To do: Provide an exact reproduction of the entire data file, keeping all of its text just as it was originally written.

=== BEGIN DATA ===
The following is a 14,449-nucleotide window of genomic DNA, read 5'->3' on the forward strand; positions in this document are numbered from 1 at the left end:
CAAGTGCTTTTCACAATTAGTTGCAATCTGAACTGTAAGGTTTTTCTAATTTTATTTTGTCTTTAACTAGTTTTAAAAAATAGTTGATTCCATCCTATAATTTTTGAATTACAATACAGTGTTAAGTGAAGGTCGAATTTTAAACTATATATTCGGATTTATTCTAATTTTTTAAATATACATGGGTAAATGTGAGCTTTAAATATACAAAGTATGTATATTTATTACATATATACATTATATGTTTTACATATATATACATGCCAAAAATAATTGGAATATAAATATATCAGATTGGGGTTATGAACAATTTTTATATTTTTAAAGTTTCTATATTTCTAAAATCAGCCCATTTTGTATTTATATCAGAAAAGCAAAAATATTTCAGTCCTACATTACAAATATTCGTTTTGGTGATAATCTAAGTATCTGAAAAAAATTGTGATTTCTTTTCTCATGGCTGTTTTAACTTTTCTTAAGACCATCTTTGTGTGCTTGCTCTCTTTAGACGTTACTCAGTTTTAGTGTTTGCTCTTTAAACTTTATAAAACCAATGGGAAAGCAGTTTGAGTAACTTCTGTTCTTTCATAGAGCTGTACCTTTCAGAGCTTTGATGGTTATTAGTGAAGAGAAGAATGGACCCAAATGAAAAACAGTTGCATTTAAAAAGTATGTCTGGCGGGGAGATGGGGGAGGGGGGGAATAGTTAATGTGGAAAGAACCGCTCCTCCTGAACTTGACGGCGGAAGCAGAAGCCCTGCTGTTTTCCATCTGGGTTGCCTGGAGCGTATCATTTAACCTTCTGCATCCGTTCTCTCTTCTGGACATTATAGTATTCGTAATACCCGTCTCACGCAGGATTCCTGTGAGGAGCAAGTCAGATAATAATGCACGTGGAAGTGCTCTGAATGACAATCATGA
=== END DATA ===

The following is a 14,449-nucleotide window of genomic DNA, read 5'->3' on the forward strand; positions in this document are numbered from 1 at the left end:
CAAGTGCTTTTCACAATTAGTTGCAATCTGAACTGTAAGGTTTTTCTAATTTTATTTTGTCTTTAACTAGTTTTAAAAAATAGTTGATTCCATCCTATAATTTTTGAATTACAATACAGTGTTAAGTGAAGGTCGAATTTTAAACTATATATTCGGATTTATTCTAATTTTTTAAATATACATGGGTAAATGTGAGCTTTAAATATACAAAGTATGTATATTTATTACATATATACATTATATGTTTTACATATATATACATGCCAAAAATAATTGGAATATAAATATATCAGATTGGGGTTATGAACAATTTTTATATTTTTAAAGTTTCTATATTTCTAAAATCAGCCCATTTTGTATTTATATCAGAAAAGCAAAAATATTTCAGTCCTACATTACAAATATTCGTTTTGGTGATAATCTAAGTATCTGAAAAAAATTGTGATTTCTTTTCTCATGGCTGTTTTAACTTTTCTTAAGACCATCTTTGTGTGCTTGCTCTCTTTAGACGTTACTCAGTTTTAGTGTTTGCTCTTTAAACTTTATAAAACCAATGGGAAAGCAGTTTGAGTAACTTCTGTTCTTTCATAGAGCTGTACCTTTCAGAGCTTTGATGGTTATTAGTGAAGAGAAGAATGGACCCAAATGAAAAACAGTTGCATTTAAAAAGTATGTCTGGCGGGGAGATGGGGGAGGGGGGGAATAGTTAATGTGGAAAGAACCGCTCCTCCTGAACTTGACGGCGGAAGCAGAAGCCCTGCTGTTTTCCATCTGGGTTGCCTGGAGCGTATCATTTAACCTTCTGCATCCGTTCTCTCTTCTGGACATTATAGTATTCGTAATACCCGTCTCACGCAGGATTCCTGTGAGGAGCAAGTCAGATAATAATGCACGTGGAAGTGCTCTGAATGACAATCATGA